Commercial real estate market experiences headwinds with office vacancies

Experts share their analysis on the impact of work-from-home trend to pension funds

Commercial real estate market experiences headwinds with office vacancies

Commercial real estate continues to face challenges post-pandemic as more tenants look into vacating office properties or decreasing space, with work-from-home setup still trending steadily.

Jennifer Tozser, senior wealth advisor and portfolio manager at National Bank Financial Wealth Management’s Tozser Wealth Management, shared her insights on the issue with Globe Advisor. She finds this to be a potential concern for institutional investors who have their pension plans allocated to the commercial spaces, which was an attractive proposition in the past decade.

According to Jones Lang LaSalle IP Inc.’s Canada Real Estate Outlook report released in February, more downtown office properties have been vacated although mostly class B or lower-rated properties.

In general, five to 15 percent of total commercial real estate assets up to 20 percent are pension funds. Commercial real estate includes office space, retail, and industrial among others. According to Eckler consultant Lewis Gascoigne, the class A office space exhibited an impressive yield for most of the past 15 years in the low-interest environment, making it an attractive proposition.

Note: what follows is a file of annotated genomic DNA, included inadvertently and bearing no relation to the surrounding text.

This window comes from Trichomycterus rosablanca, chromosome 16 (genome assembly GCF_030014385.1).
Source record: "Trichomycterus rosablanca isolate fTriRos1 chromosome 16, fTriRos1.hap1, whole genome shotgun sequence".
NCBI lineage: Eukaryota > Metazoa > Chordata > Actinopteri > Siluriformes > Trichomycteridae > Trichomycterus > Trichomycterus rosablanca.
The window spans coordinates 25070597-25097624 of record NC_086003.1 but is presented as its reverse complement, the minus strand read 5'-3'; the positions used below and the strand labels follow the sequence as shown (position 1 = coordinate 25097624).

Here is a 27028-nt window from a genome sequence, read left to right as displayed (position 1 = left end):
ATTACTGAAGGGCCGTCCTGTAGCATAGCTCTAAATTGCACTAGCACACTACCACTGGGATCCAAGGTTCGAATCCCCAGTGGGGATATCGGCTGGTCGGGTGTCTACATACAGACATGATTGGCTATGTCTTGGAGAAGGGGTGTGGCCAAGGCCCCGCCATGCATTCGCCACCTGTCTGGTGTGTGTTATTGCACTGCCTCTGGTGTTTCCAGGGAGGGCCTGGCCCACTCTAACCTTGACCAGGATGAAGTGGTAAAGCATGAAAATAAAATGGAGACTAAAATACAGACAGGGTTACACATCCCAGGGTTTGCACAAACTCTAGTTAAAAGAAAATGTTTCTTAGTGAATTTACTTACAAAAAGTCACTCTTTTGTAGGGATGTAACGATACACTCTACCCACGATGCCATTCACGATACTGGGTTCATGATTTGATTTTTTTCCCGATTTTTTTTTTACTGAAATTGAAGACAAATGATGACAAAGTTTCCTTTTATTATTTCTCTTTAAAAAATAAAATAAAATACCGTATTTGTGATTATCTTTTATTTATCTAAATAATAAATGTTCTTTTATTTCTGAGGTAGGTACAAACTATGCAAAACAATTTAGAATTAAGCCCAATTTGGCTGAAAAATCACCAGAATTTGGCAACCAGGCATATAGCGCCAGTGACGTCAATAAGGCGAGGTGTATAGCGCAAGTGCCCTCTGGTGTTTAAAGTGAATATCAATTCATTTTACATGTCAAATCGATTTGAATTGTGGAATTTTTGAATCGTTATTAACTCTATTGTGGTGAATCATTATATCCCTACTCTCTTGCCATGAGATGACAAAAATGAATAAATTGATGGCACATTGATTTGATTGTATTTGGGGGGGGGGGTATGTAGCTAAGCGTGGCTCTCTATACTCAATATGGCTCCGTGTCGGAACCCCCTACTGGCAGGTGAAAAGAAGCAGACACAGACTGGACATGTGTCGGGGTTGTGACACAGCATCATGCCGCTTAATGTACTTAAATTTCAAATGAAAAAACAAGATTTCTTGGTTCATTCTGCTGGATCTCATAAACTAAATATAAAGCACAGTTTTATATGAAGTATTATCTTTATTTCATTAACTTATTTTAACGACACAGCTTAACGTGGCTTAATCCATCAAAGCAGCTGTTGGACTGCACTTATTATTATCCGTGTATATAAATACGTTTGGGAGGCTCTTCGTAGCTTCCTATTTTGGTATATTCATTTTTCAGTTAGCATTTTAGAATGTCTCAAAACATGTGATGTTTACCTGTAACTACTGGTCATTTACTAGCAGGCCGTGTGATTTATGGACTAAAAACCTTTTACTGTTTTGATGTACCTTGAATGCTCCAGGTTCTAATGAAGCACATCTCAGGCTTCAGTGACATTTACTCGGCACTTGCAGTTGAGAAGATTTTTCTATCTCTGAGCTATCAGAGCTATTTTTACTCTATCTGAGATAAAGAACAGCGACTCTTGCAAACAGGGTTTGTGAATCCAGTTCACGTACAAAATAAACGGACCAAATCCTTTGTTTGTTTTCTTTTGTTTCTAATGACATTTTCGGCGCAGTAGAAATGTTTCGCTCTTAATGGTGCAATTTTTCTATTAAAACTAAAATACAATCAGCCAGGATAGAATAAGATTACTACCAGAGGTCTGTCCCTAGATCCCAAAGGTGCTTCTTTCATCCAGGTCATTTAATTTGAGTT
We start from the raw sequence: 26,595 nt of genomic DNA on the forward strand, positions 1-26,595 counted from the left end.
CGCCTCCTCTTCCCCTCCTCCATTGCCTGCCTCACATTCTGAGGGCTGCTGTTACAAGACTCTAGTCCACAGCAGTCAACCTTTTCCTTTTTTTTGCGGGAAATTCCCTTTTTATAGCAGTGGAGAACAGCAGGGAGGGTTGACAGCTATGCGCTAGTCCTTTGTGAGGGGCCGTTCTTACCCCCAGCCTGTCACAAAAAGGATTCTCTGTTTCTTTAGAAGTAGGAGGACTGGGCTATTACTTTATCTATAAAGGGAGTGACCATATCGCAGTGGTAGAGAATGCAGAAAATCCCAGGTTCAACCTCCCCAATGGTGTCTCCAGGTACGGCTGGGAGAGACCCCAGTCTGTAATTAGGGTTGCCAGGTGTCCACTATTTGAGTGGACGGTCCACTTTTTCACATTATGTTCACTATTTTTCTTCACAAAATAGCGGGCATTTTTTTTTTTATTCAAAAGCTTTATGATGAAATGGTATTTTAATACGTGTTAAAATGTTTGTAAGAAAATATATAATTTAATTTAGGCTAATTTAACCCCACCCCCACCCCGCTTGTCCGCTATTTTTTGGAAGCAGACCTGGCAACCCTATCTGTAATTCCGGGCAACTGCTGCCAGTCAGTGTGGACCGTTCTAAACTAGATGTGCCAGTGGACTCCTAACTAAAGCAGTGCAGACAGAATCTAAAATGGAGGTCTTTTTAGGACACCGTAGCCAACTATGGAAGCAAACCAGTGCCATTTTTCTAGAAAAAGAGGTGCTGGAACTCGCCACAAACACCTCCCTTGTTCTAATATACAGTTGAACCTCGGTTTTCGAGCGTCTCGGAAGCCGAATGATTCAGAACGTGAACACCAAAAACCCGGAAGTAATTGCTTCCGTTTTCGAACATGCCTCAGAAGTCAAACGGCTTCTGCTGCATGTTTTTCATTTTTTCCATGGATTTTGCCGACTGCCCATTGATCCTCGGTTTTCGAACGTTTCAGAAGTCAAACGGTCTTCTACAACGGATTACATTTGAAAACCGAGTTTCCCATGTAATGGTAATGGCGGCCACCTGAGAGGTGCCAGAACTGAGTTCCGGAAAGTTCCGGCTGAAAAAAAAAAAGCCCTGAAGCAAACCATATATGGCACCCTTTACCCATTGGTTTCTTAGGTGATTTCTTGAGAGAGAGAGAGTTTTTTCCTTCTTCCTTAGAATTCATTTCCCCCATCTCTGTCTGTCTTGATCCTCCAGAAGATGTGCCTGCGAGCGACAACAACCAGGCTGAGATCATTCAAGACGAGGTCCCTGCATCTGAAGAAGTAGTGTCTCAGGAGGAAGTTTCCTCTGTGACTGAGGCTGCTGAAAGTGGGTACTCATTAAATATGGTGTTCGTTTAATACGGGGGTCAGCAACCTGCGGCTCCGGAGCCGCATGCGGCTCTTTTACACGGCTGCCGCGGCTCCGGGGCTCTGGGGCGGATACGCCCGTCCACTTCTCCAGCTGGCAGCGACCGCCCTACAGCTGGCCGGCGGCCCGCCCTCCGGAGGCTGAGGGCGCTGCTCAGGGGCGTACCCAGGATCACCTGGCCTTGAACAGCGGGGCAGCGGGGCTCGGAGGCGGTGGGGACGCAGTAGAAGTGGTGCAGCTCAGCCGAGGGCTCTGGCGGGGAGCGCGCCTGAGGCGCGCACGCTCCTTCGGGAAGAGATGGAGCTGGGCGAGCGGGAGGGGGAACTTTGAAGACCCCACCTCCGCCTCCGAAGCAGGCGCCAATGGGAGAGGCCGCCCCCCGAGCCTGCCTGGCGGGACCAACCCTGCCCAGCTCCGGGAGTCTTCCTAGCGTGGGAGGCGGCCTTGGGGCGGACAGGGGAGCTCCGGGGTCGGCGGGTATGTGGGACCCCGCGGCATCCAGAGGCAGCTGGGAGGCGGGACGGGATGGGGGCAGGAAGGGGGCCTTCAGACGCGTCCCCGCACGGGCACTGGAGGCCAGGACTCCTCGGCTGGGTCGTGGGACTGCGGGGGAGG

The last 18 months have been a completely different environment from then. More tenants are vacating or reducing their office spaces, resulting in reduced rent income. Also, high interest rates have resulted in increased lending costs for real estate owners.

There are cases where real estate investments have been defaulted as a result of increasing vacancies, such as the investment fund for Brookfield Properties. “On the equity side, some are already bleeding red ink because of the vacancy issues, and walking away, giving their lenders the property,” said Arthur Salzer, chief investment officer at Northland Wealth Management.

On the positive side, commercial real estate remains to be an essential diversifier for investors, including pension plans. “Within the asset mix studies and liability work we do, we still believe real estate has an important role in asset mixes despite the current headwinds,” Gascoigne said. ““A lot of the managers we speak to expect [the] office [segment] will recover, but it could be two or three years before we see some normalcy.”